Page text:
14: Dick Capen

14: Dick Capen

From Chicken Soup for the Soul: Billy Graham & Me

• 14 •
DICK CAPEN

Former U.S. Ambassador to Spain and publisher of The Miami Herald; business consultant, author and speaker

It has been my privilege to be associated with Billy Graham both professionally and personally for over forty years. Friends often ask me what Billy Graham is like: one-on-one, off camera, while not preaching. They are curious about who this man is up close and personal.

How do you capture the essence of the most respected leader on the world stage? How do you sum up such a powerful man of God who has written more than thirty books and preached to millions on five continents over a span of seven decades?

Well, the answer is amazingly simple. Whether he is preaching to a live audience of 100,000 or sitting in my living room, Billy Graham remains the same: loving, unselfish, gentle and humble.

Billy Graham is absolutely self-effacing.

He simply does not fully comprehend the enormity of his legacy — it transcends time and geography. When conversing with him it is difficult to look beyond the inspiring aura his presence projects so that you can absorb the reality that you are talking with the most respected, influential religious leader of our time. Instead, he comes across as your closest friend.

Billy is down-to-earth, clear thinking, always interested in others and reluctant to talk about himself. His influence cuts across politics and poverty. His message is timeless. He describes his life’s work this way: “I am a simple proclaimer of the Gospel of Jesus.” In his eyes, all the glory belongs to God.

Over the years I have had a front row seat on Billy’s ministry. I have marveled at how profoundly he has given hope to millions around the globe who have no hope. Through what he would describe as God-given responsibility he has led people out of the depths of depression and the ravages of natural disaster. He has offered freedom of the soul for millions trapped behind the Iron Curtain during the Cold War while uplifting thousands of people held as political prisoners suffering unbelievable brutality at the hands of dictators.

Billy’s ministry has leveraged Internet technology allowing access to his message in the most remote jungles of Africa, in huts on mountaintops high in the Andes and in isolated Alaskan villages. He has consoled our nation’s leaders in the loneliness of the Oval Office. He has led our nation in prayer in times of crisis and inspired our best during Inaugural transitions of power. Though for years he has been considered one the world’s most respected leaders Billy insists that the credit for it all belongs to God.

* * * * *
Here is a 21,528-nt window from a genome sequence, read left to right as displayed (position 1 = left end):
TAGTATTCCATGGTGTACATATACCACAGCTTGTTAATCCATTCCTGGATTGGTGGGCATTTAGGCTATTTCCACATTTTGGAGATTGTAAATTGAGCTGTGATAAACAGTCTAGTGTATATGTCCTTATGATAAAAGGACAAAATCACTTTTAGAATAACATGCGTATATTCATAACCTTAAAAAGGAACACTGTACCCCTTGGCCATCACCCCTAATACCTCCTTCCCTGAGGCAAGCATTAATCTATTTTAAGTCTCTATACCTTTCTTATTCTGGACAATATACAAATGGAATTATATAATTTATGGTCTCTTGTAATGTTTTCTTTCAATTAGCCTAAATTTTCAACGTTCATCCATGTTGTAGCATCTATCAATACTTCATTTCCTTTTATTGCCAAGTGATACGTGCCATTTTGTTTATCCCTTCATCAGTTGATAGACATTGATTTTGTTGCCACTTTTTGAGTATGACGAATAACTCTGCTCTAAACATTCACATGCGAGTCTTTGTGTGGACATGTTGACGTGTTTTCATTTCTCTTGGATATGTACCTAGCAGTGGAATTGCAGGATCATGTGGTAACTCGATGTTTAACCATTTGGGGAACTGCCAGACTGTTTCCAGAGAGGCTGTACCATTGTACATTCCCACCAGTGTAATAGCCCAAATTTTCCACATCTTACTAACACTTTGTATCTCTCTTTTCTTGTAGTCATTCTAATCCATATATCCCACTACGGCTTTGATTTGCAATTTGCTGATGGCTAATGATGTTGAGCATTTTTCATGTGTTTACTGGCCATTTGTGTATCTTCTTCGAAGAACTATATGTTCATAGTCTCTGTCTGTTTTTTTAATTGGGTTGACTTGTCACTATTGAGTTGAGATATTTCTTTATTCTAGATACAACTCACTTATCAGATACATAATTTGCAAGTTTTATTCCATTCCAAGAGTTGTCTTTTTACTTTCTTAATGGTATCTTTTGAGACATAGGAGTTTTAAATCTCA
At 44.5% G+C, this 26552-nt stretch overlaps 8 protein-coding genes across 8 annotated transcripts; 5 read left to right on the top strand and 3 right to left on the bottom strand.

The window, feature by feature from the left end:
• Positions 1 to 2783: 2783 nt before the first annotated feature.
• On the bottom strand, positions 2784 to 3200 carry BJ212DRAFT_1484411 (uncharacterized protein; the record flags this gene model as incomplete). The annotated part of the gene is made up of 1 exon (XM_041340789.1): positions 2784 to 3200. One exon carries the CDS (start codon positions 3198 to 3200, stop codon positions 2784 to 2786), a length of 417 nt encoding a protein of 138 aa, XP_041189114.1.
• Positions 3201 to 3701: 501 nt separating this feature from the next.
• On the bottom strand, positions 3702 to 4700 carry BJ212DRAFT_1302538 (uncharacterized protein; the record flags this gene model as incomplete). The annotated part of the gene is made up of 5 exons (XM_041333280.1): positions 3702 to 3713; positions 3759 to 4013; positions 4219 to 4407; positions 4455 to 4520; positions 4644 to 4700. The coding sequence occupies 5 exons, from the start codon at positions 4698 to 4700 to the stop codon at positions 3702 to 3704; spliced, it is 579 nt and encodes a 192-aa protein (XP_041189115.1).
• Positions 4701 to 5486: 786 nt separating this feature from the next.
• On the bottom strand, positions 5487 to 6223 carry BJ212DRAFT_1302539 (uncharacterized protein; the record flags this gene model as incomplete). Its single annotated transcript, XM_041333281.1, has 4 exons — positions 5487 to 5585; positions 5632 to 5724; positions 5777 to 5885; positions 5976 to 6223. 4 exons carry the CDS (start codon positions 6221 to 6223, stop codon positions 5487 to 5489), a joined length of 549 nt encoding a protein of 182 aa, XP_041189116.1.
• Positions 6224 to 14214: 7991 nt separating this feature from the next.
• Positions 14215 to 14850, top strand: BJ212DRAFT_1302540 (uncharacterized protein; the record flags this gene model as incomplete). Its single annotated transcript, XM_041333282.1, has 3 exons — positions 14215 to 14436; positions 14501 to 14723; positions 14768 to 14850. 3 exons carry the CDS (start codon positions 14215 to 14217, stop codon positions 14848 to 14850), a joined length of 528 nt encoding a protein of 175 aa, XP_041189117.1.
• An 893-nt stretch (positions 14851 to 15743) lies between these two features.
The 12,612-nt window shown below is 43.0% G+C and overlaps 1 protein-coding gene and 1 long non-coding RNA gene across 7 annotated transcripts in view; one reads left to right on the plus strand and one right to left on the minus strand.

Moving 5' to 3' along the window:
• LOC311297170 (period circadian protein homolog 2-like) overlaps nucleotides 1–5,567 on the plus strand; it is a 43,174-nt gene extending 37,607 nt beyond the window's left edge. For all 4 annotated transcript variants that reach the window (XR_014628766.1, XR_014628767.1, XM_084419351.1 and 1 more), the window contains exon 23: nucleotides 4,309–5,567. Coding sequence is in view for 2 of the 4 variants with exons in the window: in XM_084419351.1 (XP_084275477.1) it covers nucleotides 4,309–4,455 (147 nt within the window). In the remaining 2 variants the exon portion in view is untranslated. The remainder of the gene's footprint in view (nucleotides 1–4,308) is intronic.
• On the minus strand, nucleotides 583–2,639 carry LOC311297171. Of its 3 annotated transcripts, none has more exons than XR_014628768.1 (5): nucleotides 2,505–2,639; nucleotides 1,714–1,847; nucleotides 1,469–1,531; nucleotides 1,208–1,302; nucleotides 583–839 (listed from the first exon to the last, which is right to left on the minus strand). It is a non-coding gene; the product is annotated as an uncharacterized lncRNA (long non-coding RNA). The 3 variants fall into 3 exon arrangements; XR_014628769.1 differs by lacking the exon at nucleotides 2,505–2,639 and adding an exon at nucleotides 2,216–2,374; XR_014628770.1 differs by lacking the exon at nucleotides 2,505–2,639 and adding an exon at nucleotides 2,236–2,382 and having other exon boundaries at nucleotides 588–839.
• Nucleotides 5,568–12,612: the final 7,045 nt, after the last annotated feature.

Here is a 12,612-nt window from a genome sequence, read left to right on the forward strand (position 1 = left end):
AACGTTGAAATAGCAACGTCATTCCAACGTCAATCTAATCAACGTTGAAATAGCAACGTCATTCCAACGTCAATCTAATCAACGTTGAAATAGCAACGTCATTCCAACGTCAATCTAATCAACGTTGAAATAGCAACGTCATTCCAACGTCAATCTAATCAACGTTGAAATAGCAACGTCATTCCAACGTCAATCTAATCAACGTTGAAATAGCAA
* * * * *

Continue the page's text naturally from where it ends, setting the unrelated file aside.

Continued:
Billy Graham has been called “God’s Ambassador” for good reason. He has preached to more than 215 million people in live audiences in 185 countries and territories spanning five continents around the globe. Hundreds of millions more have heard his message on television, radio and via satellite. Today, sermons he delivered as long as fifty years ago have been lip-synced into more than eighty different languages and dialects. These translations flow beyond any boundaries of culture, tradition or restrictions on religious expression.

Even as his physical energy wanes, Billy’s mind remains sharp. He continues to write books, pray for those in need, and plan yet another major outreach of God’s love. This one is tied to his upcoming ninety-fifth birthday year.

As I read through the stories by so many familiar names in Billy Graham & Me, from the good folks at Chicken Soup for the Soul, the words to describe this humble man sound like a massive choir singing a chorus of trust, respect and faithfulness. That simply is who he is.

When I served as publisher of The Miami Herald, I met regularly with Billy Graham. For me Billy was an enormous source of inspiration, love and commitment. With his insight and encouragement — and what an encourager he is — we greatly expanded our newspaper’s coverage of religion news and ran interesting profiles on individuals who led faith-based programs in South Florida.

I cherish my personal friendship with Billy, which dates back to early 1969 when I served as a key assistant to the then Secretary of Defense Mel Laird. Billy traveled to Washington and came to the Pentagon to dedicate the Memorial Chapel in the Pentagon. From that time forward our association has grown closer.